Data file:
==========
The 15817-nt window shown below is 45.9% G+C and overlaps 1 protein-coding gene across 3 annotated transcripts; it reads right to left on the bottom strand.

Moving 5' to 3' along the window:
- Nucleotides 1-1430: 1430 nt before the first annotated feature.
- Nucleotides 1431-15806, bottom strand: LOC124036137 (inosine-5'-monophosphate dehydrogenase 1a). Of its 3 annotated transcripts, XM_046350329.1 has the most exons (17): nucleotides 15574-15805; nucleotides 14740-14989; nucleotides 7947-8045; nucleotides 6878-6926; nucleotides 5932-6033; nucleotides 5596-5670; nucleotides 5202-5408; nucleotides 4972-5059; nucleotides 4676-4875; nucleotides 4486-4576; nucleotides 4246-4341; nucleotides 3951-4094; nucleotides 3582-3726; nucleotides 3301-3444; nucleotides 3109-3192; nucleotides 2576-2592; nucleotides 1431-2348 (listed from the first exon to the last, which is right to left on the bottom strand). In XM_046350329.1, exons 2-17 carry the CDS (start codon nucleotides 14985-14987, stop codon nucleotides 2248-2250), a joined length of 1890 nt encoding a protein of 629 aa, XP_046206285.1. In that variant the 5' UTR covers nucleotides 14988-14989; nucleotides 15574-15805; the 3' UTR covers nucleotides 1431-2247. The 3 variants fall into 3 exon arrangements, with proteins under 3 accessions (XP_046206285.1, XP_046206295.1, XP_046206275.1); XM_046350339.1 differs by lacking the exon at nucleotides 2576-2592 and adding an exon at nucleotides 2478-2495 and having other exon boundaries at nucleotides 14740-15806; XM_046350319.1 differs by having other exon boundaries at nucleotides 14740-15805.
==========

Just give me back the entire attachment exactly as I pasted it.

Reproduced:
The 15817-nt window shown below is 45.9% G+C and overlaps 1 protein-coding gene across 3 annotated transcripts; it reads right to left on the bottom strand.

Moving 5' to 3' along the window:
- Nucleotides 1-1430: 1430 nt before the first annotated feature.
- Nucleotides 1431-15806, bottom strand: LOC124036137 (inosine-5'-monophosphate dehydrogenase 1a). Of its 3 annotated transcripts, XM_046350329.1 has the most exons (17): nucleotides 15574-15805; nucleotides 14740-14989; nucleotides 7947-8045; nucleotides 6878-6926; nucleotides 5932-6033; nucleotides 5596-5670; nucleotides 5202-5408; nucleotides 4972-5059; nucleotides 4676-4875; nucleotides 4486-4576; nucleotides 4246-4341; nucleotides 3951-4094; nucleotides 3582-3726; nucleotides 3301-3444; nucleotides 3109-3192; nucleotides 2576-2592; nucleotides 1431-2348 (listed from the first exon to the last, which is right to left on the bottom strand). In XM_046350329.1, exons 2-17 carry the CDS (start codon nucleotides 14985-14987, stop codon nucleotides 2248-2250), a joined length of 1890 nt encoding a protein of 629 aa, XP_046206285.1. In that variant the 5' UTR covers nucleotides 14988-14989; nucleotides 15574-15805; the 3' UTR covers nucleotides 1431-2247. The 3 variants fall into 3 exon arrangements, with proteins under 3 accessions (XP_046206285.1, XP_046206295.1, XP_046206275.1); XM_046350339.1 differs by lacking the exon at nucleotides 2576-2592 and adding an exon at nucleotides 2478-2495 and having other exon boundaries at nucleotides 14740-15806; XM_046350319.1 differs by having other exon boundaries at nucleotides 14740-15805.